ALBANY, N.Y. — Businesses in New York are facing a $2 boost in the minimum wage by January 2007 after approval on Wednesday in the State Senate and Assembly. It would be the first increase in four years.
The bill, which would raise the minimum wage to $7.15 from $5.15, still has to be signed by Gov. George E. Pataki. He has not committed his support, saying he would prefer for the federal government to increase the minimum wage nationwide.
Pataki has cited the legislation as a possible harm to small businesses and said it will disadvantage the state in areas that border with New Jersey and Pennsylvania that are still at the federal minimum of $5.15.
The legislation would add New York to the list of states, including California, Connecticut, Massachusetts and Vermont, that have raised their minimum wage above the federal minimum.
Senate Majority Leader Joseph L. Bruno, a Republican, said inaction by the federal government led the legislature to resolve the issue for the state.
“This is great news for working families across the state,” said Assembly Speaker Sheldon Silver, a Democrat.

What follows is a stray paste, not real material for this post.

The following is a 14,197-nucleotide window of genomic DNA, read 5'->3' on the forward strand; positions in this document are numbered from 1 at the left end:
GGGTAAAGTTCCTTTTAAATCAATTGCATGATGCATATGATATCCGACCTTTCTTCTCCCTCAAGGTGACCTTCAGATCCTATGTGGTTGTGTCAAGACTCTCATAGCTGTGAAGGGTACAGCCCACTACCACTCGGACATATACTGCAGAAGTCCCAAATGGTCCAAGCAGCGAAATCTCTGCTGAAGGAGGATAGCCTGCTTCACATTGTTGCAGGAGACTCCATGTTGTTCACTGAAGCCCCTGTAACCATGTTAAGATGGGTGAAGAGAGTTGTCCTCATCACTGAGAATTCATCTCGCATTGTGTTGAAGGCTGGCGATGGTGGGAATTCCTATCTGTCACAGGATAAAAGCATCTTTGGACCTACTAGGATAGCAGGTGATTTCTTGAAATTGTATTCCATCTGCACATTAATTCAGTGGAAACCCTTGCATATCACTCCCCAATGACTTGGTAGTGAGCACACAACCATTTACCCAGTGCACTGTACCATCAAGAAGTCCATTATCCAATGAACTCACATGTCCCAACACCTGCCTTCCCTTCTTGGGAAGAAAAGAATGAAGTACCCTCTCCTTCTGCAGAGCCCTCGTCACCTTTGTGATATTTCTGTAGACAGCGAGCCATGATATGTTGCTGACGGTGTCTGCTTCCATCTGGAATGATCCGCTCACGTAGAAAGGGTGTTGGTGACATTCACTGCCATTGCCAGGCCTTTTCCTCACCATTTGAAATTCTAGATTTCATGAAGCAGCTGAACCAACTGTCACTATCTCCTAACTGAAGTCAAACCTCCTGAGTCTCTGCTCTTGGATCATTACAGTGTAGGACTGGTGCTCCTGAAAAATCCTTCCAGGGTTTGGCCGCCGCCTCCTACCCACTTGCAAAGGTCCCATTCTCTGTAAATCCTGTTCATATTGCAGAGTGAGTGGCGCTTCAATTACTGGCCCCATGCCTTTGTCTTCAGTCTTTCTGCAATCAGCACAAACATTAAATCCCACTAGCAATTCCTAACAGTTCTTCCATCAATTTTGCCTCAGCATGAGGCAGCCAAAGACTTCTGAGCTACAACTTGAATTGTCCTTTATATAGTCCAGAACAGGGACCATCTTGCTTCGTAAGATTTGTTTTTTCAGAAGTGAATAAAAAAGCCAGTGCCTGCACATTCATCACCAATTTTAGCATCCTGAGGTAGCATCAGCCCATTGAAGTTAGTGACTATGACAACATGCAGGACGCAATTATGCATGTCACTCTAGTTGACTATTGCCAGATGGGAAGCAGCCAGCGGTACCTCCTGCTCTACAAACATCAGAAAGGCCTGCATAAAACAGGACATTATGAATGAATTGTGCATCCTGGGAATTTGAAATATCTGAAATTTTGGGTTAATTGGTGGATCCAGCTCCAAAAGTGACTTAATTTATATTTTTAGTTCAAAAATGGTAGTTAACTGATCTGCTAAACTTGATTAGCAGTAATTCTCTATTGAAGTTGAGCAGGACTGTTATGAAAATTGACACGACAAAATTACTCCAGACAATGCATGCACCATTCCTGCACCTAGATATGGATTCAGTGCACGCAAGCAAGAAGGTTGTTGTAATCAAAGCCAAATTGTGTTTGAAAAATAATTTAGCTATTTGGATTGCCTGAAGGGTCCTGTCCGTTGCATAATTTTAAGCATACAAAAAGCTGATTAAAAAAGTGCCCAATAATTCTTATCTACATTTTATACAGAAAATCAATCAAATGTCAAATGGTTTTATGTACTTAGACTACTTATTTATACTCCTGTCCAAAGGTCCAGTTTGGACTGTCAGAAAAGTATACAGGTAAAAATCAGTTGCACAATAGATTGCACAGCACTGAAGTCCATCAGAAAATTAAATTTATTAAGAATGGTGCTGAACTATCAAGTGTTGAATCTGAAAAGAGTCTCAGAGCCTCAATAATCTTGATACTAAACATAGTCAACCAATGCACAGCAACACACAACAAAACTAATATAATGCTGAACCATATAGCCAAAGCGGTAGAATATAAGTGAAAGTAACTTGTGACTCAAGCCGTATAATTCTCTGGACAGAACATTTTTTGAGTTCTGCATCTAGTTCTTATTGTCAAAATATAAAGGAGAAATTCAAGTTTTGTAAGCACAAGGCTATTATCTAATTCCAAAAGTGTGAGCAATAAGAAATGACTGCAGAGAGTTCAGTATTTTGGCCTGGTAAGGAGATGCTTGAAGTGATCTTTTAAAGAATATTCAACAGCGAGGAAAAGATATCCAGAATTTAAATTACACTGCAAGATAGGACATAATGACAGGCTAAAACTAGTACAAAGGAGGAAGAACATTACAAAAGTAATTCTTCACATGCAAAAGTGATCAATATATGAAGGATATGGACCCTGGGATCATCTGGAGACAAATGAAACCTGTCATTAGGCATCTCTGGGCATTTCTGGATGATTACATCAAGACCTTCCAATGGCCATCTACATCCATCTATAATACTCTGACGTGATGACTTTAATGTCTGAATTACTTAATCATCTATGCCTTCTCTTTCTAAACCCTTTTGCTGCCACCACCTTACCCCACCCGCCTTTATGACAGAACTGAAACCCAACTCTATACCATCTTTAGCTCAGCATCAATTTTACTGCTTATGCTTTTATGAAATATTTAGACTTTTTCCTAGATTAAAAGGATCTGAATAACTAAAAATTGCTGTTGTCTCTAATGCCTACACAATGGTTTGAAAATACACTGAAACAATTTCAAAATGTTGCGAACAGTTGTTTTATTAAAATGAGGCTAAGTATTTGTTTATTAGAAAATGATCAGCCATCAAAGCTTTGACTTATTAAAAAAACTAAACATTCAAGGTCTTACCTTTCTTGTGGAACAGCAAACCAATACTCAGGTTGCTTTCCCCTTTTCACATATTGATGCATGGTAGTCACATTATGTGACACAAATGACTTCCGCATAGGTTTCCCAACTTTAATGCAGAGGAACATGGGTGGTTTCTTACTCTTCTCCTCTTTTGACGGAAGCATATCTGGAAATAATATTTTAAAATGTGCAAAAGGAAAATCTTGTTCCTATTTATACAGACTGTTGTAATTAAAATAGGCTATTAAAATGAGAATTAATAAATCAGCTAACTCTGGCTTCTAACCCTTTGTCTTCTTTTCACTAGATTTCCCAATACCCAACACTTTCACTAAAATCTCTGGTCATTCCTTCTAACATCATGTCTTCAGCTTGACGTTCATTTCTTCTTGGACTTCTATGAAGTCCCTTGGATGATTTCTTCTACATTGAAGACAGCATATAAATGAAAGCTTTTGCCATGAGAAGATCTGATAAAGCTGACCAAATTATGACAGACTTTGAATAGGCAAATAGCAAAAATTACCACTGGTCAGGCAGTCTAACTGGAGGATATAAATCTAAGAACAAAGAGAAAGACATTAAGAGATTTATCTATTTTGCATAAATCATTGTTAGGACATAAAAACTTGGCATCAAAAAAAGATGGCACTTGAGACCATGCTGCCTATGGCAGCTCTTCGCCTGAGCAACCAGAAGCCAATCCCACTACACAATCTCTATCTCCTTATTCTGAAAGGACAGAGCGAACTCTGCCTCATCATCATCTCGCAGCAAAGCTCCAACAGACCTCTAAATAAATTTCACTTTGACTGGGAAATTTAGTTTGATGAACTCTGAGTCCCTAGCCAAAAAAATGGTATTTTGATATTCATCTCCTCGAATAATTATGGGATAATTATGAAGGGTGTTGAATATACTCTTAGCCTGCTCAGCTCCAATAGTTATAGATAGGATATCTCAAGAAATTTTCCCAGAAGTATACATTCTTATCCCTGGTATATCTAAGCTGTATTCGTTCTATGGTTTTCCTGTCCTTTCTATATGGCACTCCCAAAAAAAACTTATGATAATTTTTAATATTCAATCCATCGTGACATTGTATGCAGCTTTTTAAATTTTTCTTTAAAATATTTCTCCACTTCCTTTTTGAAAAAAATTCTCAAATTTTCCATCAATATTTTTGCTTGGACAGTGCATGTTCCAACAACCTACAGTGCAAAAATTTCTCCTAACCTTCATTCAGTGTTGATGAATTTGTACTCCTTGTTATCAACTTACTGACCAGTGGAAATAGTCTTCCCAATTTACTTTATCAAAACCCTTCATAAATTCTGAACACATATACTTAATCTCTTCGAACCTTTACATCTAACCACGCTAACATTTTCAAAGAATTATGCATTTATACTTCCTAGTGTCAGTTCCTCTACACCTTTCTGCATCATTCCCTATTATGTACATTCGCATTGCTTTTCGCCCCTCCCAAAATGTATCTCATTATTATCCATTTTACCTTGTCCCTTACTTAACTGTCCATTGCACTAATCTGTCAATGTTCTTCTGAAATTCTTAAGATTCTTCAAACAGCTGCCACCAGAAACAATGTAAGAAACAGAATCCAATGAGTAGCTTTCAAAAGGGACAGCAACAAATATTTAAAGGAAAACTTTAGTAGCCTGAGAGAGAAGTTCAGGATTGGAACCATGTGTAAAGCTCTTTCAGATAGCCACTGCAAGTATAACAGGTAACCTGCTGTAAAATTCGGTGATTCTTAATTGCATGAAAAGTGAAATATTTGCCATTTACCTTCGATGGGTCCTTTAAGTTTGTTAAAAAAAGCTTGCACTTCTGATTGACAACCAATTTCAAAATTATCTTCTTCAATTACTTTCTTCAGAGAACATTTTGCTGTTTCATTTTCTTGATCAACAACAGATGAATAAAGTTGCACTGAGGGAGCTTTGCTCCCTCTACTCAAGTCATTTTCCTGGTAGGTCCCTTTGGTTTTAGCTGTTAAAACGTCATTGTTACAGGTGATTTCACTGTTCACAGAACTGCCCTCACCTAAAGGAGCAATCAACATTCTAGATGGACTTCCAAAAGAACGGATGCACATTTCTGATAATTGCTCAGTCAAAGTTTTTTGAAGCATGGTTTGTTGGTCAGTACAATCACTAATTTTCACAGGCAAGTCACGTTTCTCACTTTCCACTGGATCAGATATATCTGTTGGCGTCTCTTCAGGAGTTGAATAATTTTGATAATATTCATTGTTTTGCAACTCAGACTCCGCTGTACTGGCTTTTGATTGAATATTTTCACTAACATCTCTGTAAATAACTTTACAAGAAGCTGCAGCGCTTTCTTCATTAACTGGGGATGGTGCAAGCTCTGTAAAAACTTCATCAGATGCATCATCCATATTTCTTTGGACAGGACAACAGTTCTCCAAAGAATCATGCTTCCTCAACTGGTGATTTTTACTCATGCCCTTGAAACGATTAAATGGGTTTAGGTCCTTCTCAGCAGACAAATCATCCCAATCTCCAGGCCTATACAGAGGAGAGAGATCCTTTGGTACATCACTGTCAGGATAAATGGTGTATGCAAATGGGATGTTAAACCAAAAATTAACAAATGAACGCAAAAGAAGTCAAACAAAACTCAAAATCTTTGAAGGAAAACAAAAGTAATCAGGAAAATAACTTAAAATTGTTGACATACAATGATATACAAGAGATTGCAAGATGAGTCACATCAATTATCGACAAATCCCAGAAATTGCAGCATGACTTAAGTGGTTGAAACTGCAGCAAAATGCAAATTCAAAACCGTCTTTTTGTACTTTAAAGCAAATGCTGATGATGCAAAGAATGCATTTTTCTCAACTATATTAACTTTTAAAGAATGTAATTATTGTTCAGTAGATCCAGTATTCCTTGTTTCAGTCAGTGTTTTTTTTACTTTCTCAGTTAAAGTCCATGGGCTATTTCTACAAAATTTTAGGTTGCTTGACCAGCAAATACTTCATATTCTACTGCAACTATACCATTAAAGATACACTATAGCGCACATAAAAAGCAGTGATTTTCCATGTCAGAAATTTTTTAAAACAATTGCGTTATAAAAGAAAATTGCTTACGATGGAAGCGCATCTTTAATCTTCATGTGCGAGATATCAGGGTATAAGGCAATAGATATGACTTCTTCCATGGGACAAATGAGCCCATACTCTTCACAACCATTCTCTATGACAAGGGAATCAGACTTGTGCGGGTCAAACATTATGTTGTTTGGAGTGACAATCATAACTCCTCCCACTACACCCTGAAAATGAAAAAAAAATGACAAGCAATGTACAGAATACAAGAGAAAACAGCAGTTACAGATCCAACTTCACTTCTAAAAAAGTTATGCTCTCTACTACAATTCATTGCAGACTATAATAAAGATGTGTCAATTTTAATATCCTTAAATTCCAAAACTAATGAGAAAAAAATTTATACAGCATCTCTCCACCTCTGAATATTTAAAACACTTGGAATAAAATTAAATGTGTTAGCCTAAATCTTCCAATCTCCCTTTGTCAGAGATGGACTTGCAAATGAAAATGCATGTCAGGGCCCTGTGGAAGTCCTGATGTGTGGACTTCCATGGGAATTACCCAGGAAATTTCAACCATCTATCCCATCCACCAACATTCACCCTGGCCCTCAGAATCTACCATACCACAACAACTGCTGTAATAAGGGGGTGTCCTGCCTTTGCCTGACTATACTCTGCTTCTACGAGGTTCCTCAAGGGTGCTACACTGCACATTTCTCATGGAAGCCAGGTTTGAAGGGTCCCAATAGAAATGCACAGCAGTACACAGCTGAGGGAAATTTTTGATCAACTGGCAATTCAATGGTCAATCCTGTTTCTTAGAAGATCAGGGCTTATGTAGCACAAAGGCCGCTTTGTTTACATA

The increase would affect retailers, who employ many low-wage workers. As of June, 868,700 people were employed at retail statewide, representing 12.3 percent of private-sector employment, according to the state Department of Labor.
A spokesman for the Retail Council of New York State said the group does not oppose the bill.
“The members of the retail council decided to take no position on the issue this year in hope that if a bill was proposed, whatever increase was recommended…would be done gradually,” he said. He called the bill “one that we will work with.”
The legislation calls for a three-step phase en route to the higher wage. In January 2005, it would rise to $6. The second step would bring it to $6.75 in January 2006, with it hitting $7.15 in January 2007.
Matt Maguire, director of development for the Business Council of New York said, “Philosophically, we think the minimum wage should not be decided 50 different ways in 50 different state capitals, but should be decided in Washington, D.C.”